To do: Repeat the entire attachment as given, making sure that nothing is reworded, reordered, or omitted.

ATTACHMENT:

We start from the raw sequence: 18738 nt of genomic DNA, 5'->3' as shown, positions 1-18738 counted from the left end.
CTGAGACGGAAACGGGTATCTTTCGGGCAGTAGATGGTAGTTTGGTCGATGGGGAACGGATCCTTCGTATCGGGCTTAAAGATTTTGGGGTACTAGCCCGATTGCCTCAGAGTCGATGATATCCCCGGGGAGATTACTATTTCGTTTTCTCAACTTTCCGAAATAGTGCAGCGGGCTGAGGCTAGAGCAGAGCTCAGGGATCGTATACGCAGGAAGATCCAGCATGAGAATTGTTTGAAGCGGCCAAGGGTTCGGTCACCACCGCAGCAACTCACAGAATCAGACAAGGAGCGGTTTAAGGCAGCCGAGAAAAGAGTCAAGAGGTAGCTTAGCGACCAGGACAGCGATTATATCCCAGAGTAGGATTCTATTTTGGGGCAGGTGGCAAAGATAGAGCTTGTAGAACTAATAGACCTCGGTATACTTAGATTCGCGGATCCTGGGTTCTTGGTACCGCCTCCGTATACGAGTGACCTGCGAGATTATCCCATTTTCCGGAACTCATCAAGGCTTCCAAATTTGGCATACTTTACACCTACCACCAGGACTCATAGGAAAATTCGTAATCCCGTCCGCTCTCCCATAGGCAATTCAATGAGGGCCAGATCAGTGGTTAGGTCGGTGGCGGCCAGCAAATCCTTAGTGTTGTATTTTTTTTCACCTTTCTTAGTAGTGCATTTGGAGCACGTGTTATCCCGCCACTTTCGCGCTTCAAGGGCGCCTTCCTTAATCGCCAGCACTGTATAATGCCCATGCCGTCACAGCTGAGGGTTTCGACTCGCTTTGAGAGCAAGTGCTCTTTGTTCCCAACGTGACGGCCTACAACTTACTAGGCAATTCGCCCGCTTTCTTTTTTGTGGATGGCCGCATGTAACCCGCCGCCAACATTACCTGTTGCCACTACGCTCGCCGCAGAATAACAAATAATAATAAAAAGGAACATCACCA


We start from the raw sequence: 18738 nt of genomic DNA, 5'->3' as shown, positions 1-18738 counted from the left end.
CTGAGACGGAAACGGGTATCTTTCGGGCAGTAGATGGTAGTTTGGTCGATGGGGAACGGATCCTTCGTATCGGGCTTAAAGATTTTGGGGTACTAGCCCGATTGCCTCAGAGTCGATGATATCCCCGGGGAGATTACTATTTCGTTTTCTCAACTTTCCGAAATAGTGCAGCGGGCTGAGGCTAGAGCAGAGCTCAGGGATCGTATACGCAGGAAGATCCAGCATGAGAATTGTTTGAAGCGGCCAAGGGTTCGGTCACCACCGCAGCAACTCACAGAATCAGACAAGGAGCGGTTTAAGGCAGCCGAGAAAAGAGTCAAGAGGTAGCTTAGCGACCAGGACAGCGATTATATCCCAGAGTAGGATTCTATTTTGGGGCAGGTGGCAAAGATAGAGCTTGTAGAACTAATAGACCTCGGTATACTTAGATTCGCGGATCCTGGGTTCTTGGTACCGCCTCCGTATACGAGTGACCTGCGAGATTATCCCATTTTCCGGAACTCATCAAGGCTTCCAAATTTGGCATACTTTACACCTACCACCAGGACTCATAGGAAAATTCGTAATCCCGTCCGCTCTCCCATAGGCAATTCAATGAGGGCCAGATCAGTGGTTAGGTCGGTGGCGGCCAGCAAATCCTTAGTGTTGTATTTTTTTTCACCTTTCTTAGTAGTGCATTTGGAGCACGTGTTATCCCGCCACTTTCGCGCTTCAAGGGCGCCTTCCTTAATCGCCAGCACTGTATAATGCCCATGCCGTCACAGCTGAGGGTTTCGACTCGCTTTGAGAGCAAGTGCTCTTTGTTCCCAACGTGACGGCCTACAACTTACTAGGCAATTCGCCCGCTTTCTTTTTTGTGGATGGCCGCATGTAACCCGCCGCCAACATTACCTGTTGCCACTACGCTCGCCGCAGAATAACAAATAATAATAAAAAGGAACATCACCA